Los Alamos

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Sign goes up on new brewpub

Workers hoisted the sign at the new Pajarito Brewpub and Grill early Monday afternoon. The new eatery, located in the Mari-Mac shopping center, has not announced an opening date.

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Hilltoppers handle Espanola, other prep FB scores

By Associated Press



Artesia 58, Roswell 13

Aztec 20, Farmington 7

Belen 51, Miyamura 30

Bernalillo 26, Capital 0

Bloomfield 54, Thoreau 0

Capitan 54, Mescalero Apache 0

Carlsbad 57, Hobbs 7

Cleveland 54, Cibola 16

Deming 42, Chaparral 7

Dexter 20, Eunice 14

Dulce 33, Navajo Pine 20

Escalante 48, Questa 14

Gadsden 14, Alamogordo 12

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Watchdog groups call for NNSA chief to resign

By John Severance

National Nuclear Security Administrator Thom D’Agostino has come under fire after revelations surfaced regarding construction cost overruns on a security project at Los Alamos National Laboratory.

At least two watchdog groups called for D'Agostino to resign Friday following the news that a seven-year $213 million project at Technical Area 55 to upgrade the security perimeter for nuclear weapons plutonium facilities at LANL has been beset by delays and possibly up to $25 million in cost overruns.

“We call on NNSA Administrator Tom D’Agostino to step down given the agency’s chronic failures across the national nuclear weapons complex,” Jay Coghlan of Nuclear Watch New Mexico said Friday night. “And if he doesn’t do the right thing and resign then we call upon the in-coming president to not reappoint Mr. D’Agostino for more failed leadership of a dysfunctional agency.”

Tune in for live action

It all seemed to have started with Steve Irwin, aka the Crocodile Hunter. Sometimes it was hard to tear your eyes away from the TV as he stalked and captured alligators and crocodiles, jumping on them and wrestling them into submission. But it wasn’t just those animals he messed around with. He also handled venomous snakes and all sorts of other creatures that would make your skin crawl.

After Irwin’s untimely death, few would have thought that yet another brave soul would emerge and pick up where Irwin left off, but along came Ernie Brown Jr., aka Turtleman. Brown is from Kentucky and is well known in his neck of the woods. Whenever someone has a critter that needs “disposing” of, they call Turtleman.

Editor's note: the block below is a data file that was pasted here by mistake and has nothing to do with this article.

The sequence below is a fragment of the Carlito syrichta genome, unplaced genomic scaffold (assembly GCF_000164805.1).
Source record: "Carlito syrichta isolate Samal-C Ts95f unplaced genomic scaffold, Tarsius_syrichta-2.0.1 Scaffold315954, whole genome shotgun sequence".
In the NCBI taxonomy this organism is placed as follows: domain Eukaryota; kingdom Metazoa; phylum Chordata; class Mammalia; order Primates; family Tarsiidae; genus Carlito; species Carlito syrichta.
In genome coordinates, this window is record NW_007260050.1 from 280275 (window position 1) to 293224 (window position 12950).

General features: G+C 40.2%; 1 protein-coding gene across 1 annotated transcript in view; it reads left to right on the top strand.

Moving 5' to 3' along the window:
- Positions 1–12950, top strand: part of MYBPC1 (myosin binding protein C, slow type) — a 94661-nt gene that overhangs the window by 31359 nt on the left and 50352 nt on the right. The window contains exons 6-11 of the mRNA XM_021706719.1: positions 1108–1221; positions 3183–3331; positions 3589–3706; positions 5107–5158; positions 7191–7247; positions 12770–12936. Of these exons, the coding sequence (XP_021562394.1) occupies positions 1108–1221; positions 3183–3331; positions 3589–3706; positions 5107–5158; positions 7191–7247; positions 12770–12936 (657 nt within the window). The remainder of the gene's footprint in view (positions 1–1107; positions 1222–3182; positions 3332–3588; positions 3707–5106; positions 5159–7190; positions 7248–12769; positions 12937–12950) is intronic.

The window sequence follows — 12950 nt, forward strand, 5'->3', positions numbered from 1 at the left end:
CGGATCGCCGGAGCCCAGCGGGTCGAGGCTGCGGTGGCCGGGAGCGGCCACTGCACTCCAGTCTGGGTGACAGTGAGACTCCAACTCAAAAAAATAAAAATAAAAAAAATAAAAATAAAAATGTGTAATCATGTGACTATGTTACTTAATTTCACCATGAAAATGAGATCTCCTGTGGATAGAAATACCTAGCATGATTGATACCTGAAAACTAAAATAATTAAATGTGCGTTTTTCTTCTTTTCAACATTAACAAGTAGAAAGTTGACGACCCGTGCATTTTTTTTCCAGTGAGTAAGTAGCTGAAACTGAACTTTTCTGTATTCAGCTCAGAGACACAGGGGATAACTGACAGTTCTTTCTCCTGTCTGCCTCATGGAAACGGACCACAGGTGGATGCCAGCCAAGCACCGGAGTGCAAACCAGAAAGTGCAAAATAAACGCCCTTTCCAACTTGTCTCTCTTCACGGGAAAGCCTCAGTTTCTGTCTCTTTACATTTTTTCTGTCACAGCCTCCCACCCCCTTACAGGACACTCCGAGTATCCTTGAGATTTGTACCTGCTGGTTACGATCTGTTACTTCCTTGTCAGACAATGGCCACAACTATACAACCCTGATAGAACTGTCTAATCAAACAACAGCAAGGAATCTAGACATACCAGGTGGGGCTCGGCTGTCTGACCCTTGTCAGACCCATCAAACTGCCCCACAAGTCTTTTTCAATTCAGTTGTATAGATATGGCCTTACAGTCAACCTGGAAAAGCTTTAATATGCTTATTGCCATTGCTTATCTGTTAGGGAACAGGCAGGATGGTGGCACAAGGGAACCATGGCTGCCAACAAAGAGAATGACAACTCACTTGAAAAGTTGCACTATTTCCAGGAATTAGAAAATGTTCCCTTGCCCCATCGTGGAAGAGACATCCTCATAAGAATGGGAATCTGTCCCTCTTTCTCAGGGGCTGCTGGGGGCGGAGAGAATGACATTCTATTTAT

“Call of the Wildman” on Animal Planet chronicles Turtleman’s adventures throughout the bluegrass state. He has handled everything from possums and raccoons to snakes (both venomous and non-venomous) and, of course, turtles. Just like Irwin, he captures the animals, then releases them back into the wild. And like the Crocodile Hunter, he also does some risky things.

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Power restored in North Mesa

 Power has been restored in the North Mesa neighborhood of Los Alamos, according to the Department of Utilities.

Earlier, there were reports of outages on North Mesa and the Alamo areas.

The initial report came in around 1:45 p.m. that power was out on North Mesa in the San Ildefonso and Alamo areas as crews backfed power to the area. At 3:30 p.m., a report from DPU said that power was restored in those areas. But 15 minutes later, it was reported power was still out in San Ildefonso area of North Mesa.

DPU said an underground fault caused portion of North Mesa to lose power.


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Oh deer!

By Tris DeRoma

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DPU analyzes infrastructure needs

By Arin McKenna

Los Alamos County's infrastructure is aging. In fact, it is nearing the end of its useful lifespan.

That’s the assessment from the Department of Public Utilities.

"Our system is typical in rural America. A large part of our infrastructure has aged, and at least on paper, it's operating toward the end of its useful life," said Rafael De La Torre, deputy utility manager for electric distribution at DPU.